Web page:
Workplace Bullying: Five Ways Employers Can Prevent It

bullying sign

October marks National Bullying Prevention Month, so it is a good time for employers to take notice of how serious an issue workplace bullying can be.

According to a 2014 Workplace Bullying Institute survey, almost a third of all workers have suffered serious bullying and abusive conduct at work and 72 percent are aware that workplace bullying occurs. Employers need to understand that everyone is a potential target and no one is immune as bullying affects individuals of all races, ages, and sexes and occurs in all industries.

What’s more, bullying carries severe risks for employers and can have a negative effect not only on the workplace, but also on an employer’s business and professional reputation. It can lead to decreased productivity and workplace morale, increased absenteeism, increased healthcare and workers’ compensation costs and potential lawsuits for negligent hiring, internal infliction of emotional distress, assault and battery. Here are five key tips to prevent and address workplace bullying:

1. Understand that Bullying Takes Many Forms

It is critical for an employer to understand that bullying is hard to define and can take many forms. It covers a wide range of threatening and/or offensive physical, verbal and written behavior. Simply put, bullying is any activity intended to diminish or disempower another individual and any use of aggressive, hostile, abusive or unreasonable conduct against a co-worker or subordinate that is intended to interfere with their work.

Bullying may include:

• Creating unrealistic demands;
• Taking credit for another’s work;
• Excluding an individuals from meetings or lunch; or
• Spreading rumors about another, or blatantly ignoring or putting down a co-worker.

Bullying differs from ordinary workplace incivility and rudeness because it is intentional, frequent, repetitive and severe, often resulting in a pattern of abusive and offensive behavior.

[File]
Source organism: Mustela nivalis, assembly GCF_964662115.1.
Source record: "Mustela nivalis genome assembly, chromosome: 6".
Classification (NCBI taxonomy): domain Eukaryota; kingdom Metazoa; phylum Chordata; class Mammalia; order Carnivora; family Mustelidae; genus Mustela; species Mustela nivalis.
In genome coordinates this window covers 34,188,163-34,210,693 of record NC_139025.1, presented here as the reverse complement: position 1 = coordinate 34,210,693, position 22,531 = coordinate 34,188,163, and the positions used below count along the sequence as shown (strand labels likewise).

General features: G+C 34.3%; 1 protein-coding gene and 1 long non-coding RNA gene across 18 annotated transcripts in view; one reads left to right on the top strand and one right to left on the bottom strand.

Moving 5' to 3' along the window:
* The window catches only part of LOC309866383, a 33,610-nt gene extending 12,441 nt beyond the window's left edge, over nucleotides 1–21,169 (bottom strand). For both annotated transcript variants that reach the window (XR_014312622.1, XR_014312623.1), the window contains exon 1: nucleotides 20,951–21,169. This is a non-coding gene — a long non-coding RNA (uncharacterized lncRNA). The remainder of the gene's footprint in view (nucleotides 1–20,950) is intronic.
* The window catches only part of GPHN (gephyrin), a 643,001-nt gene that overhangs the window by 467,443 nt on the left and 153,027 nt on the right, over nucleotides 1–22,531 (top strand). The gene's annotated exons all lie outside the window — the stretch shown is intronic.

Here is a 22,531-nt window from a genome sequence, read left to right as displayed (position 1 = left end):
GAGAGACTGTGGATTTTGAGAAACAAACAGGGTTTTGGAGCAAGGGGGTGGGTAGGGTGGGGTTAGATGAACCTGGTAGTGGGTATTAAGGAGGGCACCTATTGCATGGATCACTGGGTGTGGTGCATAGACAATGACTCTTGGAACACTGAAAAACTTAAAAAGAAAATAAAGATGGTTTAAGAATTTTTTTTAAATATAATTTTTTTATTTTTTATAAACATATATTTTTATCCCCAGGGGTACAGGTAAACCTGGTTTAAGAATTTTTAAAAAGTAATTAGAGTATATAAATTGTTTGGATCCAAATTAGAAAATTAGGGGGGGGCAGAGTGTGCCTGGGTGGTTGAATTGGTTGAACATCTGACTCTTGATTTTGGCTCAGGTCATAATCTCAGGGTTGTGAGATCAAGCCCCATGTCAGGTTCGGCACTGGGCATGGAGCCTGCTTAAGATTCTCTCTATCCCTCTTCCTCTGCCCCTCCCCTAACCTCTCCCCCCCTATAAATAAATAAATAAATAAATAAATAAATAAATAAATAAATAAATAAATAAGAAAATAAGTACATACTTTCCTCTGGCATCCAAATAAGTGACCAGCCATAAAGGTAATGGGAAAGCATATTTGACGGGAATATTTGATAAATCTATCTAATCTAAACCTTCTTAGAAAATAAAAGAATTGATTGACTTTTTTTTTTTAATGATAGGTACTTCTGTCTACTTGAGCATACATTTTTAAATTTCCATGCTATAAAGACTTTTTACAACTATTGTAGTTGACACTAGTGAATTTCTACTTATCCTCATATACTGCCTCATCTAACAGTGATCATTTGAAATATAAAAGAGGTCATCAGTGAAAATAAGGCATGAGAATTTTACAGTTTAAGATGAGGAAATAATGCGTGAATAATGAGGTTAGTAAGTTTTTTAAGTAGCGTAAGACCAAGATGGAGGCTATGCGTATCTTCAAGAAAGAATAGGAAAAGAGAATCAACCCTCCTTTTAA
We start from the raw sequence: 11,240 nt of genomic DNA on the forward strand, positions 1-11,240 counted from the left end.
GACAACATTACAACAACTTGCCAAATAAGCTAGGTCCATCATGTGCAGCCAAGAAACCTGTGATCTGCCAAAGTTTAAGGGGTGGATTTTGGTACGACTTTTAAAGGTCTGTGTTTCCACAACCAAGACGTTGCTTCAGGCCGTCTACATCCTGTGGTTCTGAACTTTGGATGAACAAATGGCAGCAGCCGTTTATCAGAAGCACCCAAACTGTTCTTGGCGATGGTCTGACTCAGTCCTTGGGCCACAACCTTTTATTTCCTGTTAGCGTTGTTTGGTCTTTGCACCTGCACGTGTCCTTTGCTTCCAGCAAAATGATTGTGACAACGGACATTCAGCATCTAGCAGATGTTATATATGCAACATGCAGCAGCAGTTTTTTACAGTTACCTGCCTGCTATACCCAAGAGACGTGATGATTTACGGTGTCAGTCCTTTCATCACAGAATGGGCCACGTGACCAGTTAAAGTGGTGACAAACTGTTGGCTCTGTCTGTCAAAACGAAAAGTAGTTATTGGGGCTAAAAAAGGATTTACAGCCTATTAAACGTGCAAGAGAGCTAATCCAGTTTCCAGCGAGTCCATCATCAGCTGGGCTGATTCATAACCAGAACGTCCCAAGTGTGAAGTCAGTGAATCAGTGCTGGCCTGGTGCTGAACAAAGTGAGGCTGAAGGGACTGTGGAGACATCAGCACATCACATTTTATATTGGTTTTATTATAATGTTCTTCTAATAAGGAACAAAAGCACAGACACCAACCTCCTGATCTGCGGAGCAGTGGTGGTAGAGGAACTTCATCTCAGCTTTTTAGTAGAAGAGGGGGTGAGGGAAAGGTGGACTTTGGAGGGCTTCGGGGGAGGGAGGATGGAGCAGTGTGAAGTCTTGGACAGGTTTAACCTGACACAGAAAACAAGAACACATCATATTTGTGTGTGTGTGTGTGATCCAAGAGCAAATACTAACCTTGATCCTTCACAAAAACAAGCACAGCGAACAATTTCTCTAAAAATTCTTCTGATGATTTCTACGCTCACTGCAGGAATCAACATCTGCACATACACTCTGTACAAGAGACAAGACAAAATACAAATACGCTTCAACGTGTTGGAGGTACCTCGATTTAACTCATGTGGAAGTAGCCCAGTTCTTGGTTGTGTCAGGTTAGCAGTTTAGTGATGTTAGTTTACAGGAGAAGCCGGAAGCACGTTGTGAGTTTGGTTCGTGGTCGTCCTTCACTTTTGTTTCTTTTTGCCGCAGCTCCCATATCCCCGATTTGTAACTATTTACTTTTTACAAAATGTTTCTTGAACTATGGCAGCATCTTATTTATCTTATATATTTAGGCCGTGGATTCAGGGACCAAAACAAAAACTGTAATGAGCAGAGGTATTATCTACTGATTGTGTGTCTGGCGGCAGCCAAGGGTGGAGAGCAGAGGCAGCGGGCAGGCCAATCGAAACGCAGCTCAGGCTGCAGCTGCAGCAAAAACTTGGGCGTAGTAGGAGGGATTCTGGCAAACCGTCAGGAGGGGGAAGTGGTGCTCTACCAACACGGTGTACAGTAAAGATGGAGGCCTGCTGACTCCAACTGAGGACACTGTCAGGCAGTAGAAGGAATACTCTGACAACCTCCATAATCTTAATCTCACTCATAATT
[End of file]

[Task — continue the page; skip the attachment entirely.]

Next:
2. Implement and Enforce an Antibullying Policy

An antibullying policy is essential to preventing workplace bullying by putting employees on notice that abusive and offensive behavior will not be tolerated. The policy should clearly define acceptable and unacceptable behavior and provide clear examples.

It should also provide for a multichannel complaint procedure and allow employees to report incidents without fearing retaliation. Employees should feel confident that all complaints with be addressed and investigated by the employer. This policy should be firmly communicated to employees in the employee handbook and on the employer’s intranet.

3. Provide Antibullying Training

An employer must provide comprehensive training to all employees and supervisors on the employer’s antibullying policy and educate employees on the dangers of bullying and how it is detrimental to the workplace.

The training should review the policy and coach employees on sensitivity, tolerance and a mutual respect for others. Training should be interactive and present hypotheticals to encourage employees to think about their interactions with co-workers.

Supervisors and employees alike should be trained to identify bullying conduct and bring it to the employer’s attention since victims may fear bringing a complaint. Employees should be warned that joking, teasing, horseplay and usual workplace banter can quickly escalate and lead to workplace bullying.

Management should lead by example and foster an atmosphere of diversity, inclusion and respect. The employer also should promote a safe and healthy workplace with a focus on building trust, camaraderie and positive relationships.

4. Take Complaints Seriously and Thoroughly Investigate

An employer should be vigilant about responding to bullying allegations and promptly address and investigate complaints. This includes gathering any relevant documents, including emails, and interviewing all possible witnesses including the complainant, the alleged bully and any third parties who may have witnessed the behavior.

A thorough investigation process and detailed records may protect the employer’s interests in the event of a later lawsuit by the victim and show that the employer made every effort to respond to the allegations and remedy any abuse.

5. Enforce the Policy

The employer should not hesitate to enforce its antibullying policy to the fullest extent and demonstrate to all employees and supervisors that bullies will be disciplined and terminated if necessary. The employer should convey that all employees will be treated equally under the policy and high-level managers and supervisors will not receive special treatment.

An employer also should make any necessary changes to the work environment to decrease instances of bullying such as separating the bully from his or her victim and changing the reporting structure. By taking these steps, an employer will make clear that abusive workplace conduct will not be tolerated.

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